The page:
November 23 – Creating art is not an easy task. It takes a lot of courage and sacrifice. Artists must have the courage to start, learn, make mistakes and try again.
Civil rights activist Maya Angelou believes that each of us is born with some degree of innate creativity, but it is up to us to nurture and develop that creativity.
We all have the capacity for creative greatness, but it requires sitting in the uncomfortable place of allowing our art to grow.
Before our art can grow, however, we must have the courage to begin.
Courage to start
Getting started is often the hardest part of being an artist. It’s easy to be put off from the start by the financial investment an art requires or by self-doubt. It’s scary being an amateur at a new skill, not knowing if your investment will ever pay off.
The American essayist Ralph Waldo Emerson once said that “every artist was once an amateur.”
Every great artist has had moments early in their career when they didn’t know if what they were doing would really change the world. They didn’t know if anyone would ever touch their art.
Despite their insecurities and worries about whether their art would reach people, they released this debut work anyway.
Recognition for your work is not the only indicator of artistic success or reason to begin your artistic journey.
American modernist Georgia O’Keefe said: “Whether you succeed or not is irrelevant, there is no such thing. What matters is to reveal your unknown.”
However, before great artists were known to the world, they had to spend years learning and developing their craft.
Courage to learn
American writer Kurt Vonnegut Jr. said, “Practicing any art, no matter how good or how bad, is a way to make your soul grow, for God’s sake. So do it.”
For most artists, their chosen art medium will require a lot of practice and continuous learning. While it’s easy to assume that prolific artists have mastered their craft with ease and performed perfectly from the start, this is rarely the case.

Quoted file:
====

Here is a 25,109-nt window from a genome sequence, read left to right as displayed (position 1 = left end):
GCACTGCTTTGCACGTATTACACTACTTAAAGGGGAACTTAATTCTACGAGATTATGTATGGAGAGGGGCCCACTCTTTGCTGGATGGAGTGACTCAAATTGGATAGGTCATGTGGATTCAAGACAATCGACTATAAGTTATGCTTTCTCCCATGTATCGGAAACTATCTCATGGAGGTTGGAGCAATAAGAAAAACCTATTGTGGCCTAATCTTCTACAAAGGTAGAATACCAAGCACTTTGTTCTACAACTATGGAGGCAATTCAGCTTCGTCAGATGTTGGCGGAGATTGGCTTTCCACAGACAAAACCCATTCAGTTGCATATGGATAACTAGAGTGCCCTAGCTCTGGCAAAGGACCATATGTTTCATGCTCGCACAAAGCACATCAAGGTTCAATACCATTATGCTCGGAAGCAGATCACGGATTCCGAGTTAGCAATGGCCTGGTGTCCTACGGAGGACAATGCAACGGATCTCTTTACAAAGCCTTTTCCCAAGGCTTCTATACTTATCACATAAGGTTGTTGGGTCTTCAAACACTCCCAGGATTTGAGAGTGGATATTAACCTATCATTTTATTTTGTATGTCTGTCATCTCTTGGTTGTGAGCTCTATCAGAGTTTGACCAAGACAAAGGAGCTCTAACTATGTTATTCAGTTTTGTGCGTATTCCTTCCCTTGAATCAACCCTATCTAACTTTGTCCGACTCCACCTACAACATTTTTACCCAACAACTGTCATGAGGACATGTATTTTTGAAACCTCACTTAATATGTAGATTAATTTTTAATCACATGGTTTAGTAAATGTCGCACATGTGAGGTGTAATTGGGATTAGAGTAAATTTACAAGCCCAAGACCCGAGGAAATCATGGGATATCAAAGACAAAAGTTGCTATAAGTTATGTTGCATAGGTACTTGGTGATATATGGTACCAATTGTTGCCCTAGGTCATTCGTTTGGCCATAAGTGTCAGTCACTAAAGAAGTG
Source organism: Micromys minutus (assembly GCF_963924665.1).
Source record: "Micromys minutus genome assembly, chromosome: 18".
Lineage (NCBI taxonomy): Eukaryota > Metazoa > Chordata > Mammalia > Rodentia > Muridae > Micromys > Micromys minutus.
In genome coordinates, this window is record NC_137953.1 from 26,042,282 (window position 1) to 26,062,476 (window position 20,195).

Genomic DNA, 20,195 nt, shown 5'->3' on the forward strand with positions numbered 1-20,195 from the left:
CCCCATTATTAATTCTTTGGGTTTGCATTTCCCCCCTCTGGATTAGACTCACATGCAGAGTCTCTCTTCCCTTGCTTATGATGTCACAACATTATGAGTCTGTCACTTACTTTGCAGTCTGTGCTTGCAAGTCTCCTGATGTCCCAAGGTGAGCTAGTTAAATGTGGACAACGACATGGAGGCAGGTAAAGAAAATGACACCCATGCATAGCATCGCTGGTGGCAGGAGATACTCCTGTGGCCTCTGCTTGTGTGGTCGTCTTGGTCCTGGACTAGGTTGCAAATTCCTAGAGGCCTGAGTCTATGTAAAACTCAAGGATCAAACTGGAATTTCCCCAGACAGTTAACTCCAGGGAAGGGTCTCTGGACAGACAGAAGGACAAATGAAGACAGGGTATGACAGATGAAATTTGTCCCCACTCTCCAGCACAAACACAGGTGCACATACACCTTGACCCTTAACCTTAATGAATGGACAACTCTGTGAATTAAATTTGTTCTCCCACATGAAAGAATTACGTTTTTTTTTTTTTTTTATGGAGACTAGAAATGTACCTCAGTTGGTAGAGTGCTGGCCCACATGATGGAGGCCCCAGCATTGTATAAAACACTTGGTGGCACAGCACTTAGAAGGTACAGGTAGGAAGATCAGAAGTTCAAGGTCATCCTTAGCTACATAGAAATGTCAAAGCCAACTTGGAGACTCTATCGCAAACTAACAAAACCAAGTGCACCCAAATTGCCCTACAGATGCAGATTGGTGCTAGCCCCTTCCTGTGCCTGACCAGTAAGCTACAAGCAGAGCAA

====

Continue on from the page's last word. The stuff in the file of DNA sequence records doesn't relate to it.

In August 1838, the English diarist Ann Lister said of his wife Ann Walker, “[Ann] she was not very happy with her sketch – but she is certainly improving especially in colouring.” Mentions of Walker creating art are found in both Lister’s and Walker’s diaries, indicating that Walker was constantly engaged with her selections art forms to grow in her craft While Walker wasn’t always satisfied with her sketches, she continued to let her art grow.
With the courage to learn, you must also have the courage to be dissatisfied with your work and still continue to learn.
Courage to make mistakes
To learn, you have to make mistakes.
American cartoonist Scott Adams said: “Creativity is allowing yourself to make mistakes. Art is knowing which ones to keep.” Before Adams, American sociologist Charles Horton Cooley said, “An artist cannot fail; it is success to be so.’
These mistakes should not discourage you from continuing to learn, as they are a vital part of the creative process. Many artists give up before they even have a chance because they let the discouragement in the early stages of learning get the better of them.
As you continue to overcome this discouragement and build your artistic abilities, you succeed as an artist. The only artistic failure is to give up.
When you make a mistake, try again.
Courage to try again
American basketball coach John Wooden said: “The eight laws of learning are explanation, demonstration, imitation, repetition, repetition, repetition, repetition, repetition.”
Many musicians claim that for the first year of learning how to play the guitar, you should only play scales and do chord progression exercises. This practice allows you to become familiar with the fretboard of the guitar and how each note relates to one another. They’ll swear that repetition at the beginning is the difference between a good and a great guitarist.
Regardless of the medium, there are exercises that teachers will encourage you to engage in to hone your craft, especially in the early stages of learning as you get to grips with the basics of the medium. While these exercises are by no means as fun or glamorous as learning your favorite Hozier song or publishing a selection of short stories, they are necessary to the creative process.
Many of these early exercises will not come naturally. They often contradict the way we are used to manipulating our bodies and the world around us. This, combined with the excruciating boredom of repeating the same exercise over and over again, often causes budding artists to give up.
We must have the courage to keep going through the mundane and the mistakes in order to keep practicing, learning and growing.
Taylor Lane, an artist herself, is the author of the Artists’ Angle column. Dedicated to preserving Appalachian culture and artistry and advancing the fine arts in vulnerable communities, Lane writes stories featuring various art forms and local artists, as well as her own art and how it relates to Appalachian culture and history.